How Emily Graslie is Reinventing Museum Education

Saverio Truglia
Saverio Truglia / Saverio Truglia

By Emily Graslie, as told to Regan Hofmann

When Emily Graslie, 26, started The Brain Scoop, she was just hoping to find a few like-minded Tumblr readers to share her love of taxidermy. Five years later, she has 300,000 rabid fans tuning in to YouTube to watch her explain everything from millipede reproduction to specimen dissection. Here, Graslie tells us how she became the first-ever chief curiosity correspondent for Chicago’s Field Museum, where she’s tasked with introducing natural history to a new generation.

I was always an “outside” kid. I wanted to make epic paintings about the natural world, so I declared my art major my first day at the University of Montana. I was surrounded by natural beauty, and knew it was a resource we were losing.

My coworker at the campus store showed me the natural history collection at the university’s zoological museum—it blew me away. There were volunteers skinning rodents, and she asked, “Can Emily do one?” I was like, “I’m not trained to do this.”

She said, “If you can sew a stuffed animal like in home ec, you can skin a mouse.” It was true! I got to sign my name on the label, the same way you might sign a piece of artwork.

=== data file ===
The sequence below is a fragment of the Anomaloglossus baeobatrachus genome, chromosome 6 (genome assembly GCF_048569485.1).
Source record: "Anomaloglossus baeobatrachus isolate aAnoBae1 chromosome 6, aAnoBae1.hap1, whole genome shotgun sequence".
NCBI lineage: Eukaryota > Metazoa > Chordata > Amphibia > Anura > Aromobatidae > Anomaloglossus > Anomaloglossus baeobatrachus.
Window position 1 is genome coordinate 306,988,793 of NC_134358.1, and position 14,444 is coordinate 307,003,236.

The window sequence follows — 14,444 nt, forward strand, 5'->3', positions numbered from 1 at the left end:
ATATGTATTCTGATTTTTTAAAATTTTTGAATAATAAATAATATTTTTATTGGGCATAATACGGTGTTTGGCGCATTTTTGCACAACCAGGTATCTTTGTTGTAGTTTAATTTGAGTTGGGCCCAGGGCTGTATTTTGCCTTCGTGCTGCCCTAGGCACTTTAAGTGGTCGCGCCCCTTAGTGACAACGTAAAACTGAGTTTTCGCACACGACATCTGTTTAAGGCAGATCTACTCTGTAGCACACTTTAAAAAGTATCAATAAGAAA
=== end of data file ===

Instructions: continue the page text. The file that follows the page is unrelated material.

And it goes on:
I started volunteering at the museum and painting portraits of specimens. But oil paint takes so long to dry, so I started doing photography, posting photos on Tumblr and hoping I’d find others like me. And I did! I met Hank Green of Vlogbrothers, which is huge on YouTube, and he asked if I’d be interested in having my own show. That show, The Brain Scoop, has just passed 300,000 subscribers. In April 2013, we had a meet-up at Chicago’s Field Museum, and 100 fans came. The museum’s president told the head of collections they needed to hire me. Now our videos are produced there.

I could keep making videos where we open a specimen drawer and go, “How cool!”—or we can work to secure funding for scientists. A curator at the Field Museum needed evidence that his research would reach the public to win a National Science Foundation grant, so he asked if we could do a series. We got the grant!

I’ve also become an activist, opening up the conversation about how to keep women and minorities in the sciences. I want to tell more cool stories—I just don’t know what form they’ll take next.